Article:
On Nov. 14, the last original owner of a WNBA franchise announced it is calling it a day on women’s professional basketball. The Madison Square Garden Company is seeking a buyer for the New York Liberty. This announcement came less than a month after Katie Smith was named the team’s new head coach.
As a journalist who has covered the Liberty since 1999, the sale announcement comes as no surprise, yet it is shocking at the same time. Consistently over the years, Liberty ownership seems to not have cared about how the team was run. Attendance plummeted, beloved players left, playoff success declined, media walked out and business went on as usual.
In September, when the Liberty lost for the second year in a row in the WNBA’s new one-and-done playoff format, I thought if the Liberty can’t win a championship, perhaps Jim Dolan, executive chairman and chief executive officer of The Madison Square Garden Company, would finally reach the breaking point. Even though this team brings nothing but positive publicity, fills the Garden with enthusiasm each summer and doesn’t cost that much to operate, the good sentiments finally ran out.
The hope is that the Liberty can find an owner with a similar situation as the Los Angeles Sparks, which will allow the team to continue playing in the Garden. It behooves the WNBA to try and make that happen as showcasing the league in the world’s most famous arena/Mecca of basketball helps sustain the league’s progress.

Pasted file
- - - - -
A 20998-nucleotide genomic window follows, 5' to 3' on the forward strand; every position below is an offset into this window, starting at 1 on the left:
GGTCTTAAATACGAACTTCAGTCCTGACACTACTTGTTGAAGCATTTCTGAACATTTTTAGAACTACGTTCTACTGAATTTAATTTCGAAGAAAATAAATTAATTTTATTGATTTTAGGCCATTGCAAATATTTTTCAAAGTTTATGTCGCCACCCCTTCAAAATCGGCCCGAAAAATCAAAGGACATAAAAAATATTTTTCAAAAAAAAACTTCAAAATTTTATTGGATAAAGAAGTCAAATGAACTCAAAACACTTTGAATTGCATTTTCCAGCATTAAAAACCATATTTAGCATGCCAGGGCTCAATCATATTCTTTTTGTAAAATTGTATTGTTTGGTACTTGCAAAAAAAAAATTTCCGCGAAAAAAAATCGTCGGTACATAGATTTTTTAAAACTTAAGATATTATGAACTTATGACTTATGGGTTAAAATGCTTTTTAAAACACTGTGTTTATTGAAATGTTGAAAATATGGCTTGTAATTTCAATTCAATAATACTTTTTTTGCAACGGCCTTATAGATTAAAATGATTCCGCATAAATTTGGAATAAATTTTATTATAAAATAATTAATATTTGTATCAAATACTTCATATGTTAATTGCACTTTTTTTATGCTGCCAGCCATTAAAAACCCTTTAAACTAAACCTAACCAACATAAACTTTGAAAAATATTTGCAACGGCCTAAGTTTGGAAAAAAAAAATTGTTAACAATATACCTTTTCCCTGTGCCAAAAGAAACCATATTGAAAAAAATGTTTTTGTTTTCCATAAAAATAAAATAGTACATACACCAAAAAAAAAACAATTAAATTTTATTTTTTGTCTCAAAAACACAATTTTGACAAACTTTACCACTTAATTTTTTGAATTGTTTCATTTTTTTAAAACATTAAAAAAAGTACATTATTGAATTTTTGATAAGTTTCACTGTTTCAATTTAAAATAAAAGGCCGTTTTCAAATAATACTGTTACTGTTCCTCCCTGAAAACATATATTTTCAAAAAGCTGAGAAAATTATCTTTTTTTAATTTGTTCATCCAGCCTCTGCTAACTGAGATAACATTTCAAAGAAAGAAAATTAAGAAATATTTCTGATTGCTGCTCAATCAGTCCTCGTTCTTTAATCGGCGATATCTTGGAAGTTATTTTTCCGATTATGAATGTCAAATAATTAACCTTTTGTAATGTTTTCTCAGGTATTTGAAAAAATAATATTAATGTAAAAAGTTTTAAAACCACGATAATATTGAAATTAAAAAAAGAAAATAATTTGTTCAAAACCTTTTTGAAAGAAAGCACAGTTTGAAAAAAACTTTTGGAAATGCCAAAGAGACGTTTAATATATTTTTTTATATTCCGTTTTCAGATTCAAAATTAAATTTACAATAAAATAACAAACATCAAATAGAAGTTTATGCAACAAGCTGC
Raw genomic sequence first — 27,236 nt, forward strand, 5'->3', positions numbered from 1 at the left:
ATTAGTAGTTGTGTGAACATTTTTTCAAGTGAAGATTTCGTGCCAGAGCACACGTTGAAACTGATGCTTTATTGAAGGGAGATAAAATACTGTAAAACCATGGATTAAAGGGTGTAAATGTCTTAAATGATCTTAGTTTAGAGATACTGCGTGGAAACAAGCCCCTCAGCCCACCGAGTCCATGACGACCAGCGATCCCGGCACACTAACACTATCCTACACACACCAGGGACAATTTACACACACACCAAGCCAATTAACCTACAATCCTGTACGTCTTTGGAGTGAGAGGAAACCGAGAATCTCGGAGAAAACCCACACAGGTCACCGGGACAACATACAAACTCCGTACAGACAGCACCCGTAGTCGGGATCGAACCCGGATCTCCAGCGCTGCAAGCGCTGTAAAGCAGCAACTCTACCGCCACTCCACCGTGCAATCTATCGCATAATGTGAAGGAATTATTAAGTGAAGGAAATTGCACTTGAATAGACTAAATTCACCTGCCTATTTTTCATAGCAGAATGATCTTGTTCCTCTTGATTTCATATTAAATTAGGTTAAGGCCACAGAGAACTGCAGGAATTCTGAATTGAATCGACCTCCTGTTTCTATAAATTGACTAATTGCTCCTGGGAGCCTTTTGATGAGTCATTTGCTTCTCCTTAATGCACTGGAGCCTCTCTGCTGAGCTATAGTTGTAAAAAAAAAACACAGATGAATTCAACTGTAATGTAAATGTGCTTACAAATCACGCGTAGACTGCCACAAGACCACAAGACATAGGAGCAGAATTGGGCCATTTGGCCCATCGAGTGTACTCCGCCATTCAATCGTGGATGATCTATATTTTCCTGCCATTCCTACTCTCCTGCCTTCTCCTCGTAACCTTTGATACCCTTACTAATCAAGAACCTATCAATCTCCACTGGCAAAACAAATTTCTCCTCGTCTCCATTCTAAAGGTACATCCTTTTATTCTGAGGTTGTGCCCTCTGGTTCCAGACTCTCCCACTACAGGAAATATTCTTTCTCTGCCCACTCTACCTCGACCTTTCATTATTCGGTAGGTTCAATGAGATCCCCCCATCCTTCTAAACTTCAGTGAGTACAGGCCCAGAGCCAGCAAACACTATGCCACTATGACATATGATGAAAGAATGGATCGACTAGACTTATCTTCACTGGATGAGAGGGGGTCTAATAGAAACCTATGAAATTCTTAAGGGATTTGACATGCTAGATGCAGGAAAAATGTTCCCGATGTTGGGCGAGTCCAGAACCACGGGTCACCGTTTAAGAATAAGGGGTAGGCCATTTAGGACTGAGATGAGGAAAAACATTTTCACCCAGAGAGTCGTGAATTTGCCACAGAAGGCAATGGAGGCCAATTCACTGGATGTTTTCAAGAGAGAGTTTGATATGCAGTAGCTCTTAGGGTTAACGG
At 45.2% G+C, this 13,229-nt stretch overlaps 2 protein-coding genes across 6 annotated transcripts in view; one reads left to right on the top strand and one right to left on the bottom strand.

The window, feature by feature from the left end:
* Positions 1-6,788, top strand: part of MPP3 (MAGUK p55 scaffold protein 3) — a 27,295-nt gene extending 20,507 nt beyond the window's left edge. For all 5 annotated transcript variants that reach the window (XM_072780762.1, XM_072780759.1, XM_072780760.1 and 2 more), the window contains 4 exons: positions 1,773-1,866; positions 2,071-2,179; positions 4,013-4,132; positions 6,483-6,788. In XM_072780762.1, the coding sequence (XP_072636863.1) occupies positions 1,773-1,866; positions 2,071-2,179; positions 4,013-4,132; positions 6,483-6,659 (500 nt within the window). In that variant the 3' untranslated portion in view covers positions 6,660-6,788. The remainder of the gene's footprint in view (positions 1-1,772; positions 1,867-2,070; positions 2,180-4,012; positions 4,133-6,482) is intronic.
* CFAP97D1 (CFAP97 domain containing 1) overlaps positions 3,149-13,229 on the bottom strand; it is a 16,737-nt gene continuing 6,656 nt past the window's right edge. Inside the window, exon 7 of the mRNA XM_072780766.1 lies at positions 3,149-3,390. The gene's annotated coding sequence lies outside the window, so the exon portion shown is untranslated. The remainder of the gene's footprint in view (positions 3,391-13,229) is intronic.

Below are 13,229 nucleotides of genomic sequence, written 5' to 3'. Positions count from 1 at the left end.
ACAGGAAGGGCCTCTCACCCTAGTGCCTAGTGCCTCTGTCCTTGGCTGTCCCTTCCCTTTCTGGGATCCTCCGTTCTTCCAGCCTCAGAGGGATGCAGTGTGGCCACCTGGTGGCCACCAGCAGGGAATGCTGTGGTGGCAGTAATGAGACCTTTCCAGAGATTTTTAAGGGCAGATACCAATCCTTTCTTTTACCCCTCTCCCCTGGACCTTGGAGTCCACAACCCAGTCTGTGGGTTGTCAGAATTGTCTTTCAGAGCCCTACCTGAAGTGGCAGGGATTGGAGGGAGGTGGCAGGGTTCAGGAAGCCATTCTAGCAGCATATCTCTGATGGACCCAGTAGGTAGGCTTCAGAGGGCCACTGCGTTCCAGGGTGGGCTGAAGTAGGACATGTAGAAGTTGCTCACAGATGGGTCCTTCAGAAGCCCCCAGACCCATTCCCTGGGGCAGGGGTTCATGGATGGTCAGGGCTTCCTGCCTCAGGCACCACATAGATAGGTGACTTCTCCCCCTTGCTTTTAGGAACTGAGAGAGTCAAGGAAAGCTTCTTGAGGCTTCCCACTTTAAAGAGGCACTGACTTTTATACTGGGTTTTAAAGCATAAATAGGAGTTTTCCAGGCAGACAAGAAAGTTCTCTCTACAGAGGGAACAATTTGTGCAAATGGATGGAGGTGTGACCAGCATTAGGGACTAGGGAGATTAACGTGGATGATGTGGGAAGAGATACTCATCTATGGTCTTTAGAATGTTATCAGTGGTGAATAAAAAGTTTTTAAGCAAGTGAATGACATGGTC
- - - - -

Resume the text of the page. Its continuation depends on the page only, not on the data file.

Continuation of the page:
If that comes to pass, I have a few suggestions. Find a local training facility and move the players back to Manhattan. Am I the only one who has noticed the Liberty hasn’t been to the WNBA Finals since the team’s housing was moved to Westchester? I know the Knicks training center is state of the art, but the players are isolated.
Tina Charles is a brilliant leader, but she can’t do this alone. Don’t just trade for a higher draft pick or sign a prominent free agent. Investigate the culture of teams such as the Los Angeles Sparks, the Minnesota Lynx and the Phoenix Mercury that make multiple MVP-worthy players want to play there.
Continue to value the fans in all their diversity. It took until 2009 (season 13) for the Liberty to have an African-American person on the coaching staff. This season’s community outreach, overseen by Swin Cash and honored by the WNBA with its inaugural season-long Community Assist Award, needs to be even bigger and better.
Covering Liberty players these 19 seasons has been memorable. Teresa Weatherspoon showing the power of dominant presence, Vickie Johnson demonstrating how to be a deeply impactful player without raising her voice, Becky Hammon coming of age as a leader, Swin Cash giving her all in the final days of her extraordinary career and Tina Charles, the first native New Yorker to lead the team, showing her power and presence. Here’s to the 2018 season and finding fresh purpose and approach in familiar surroundings.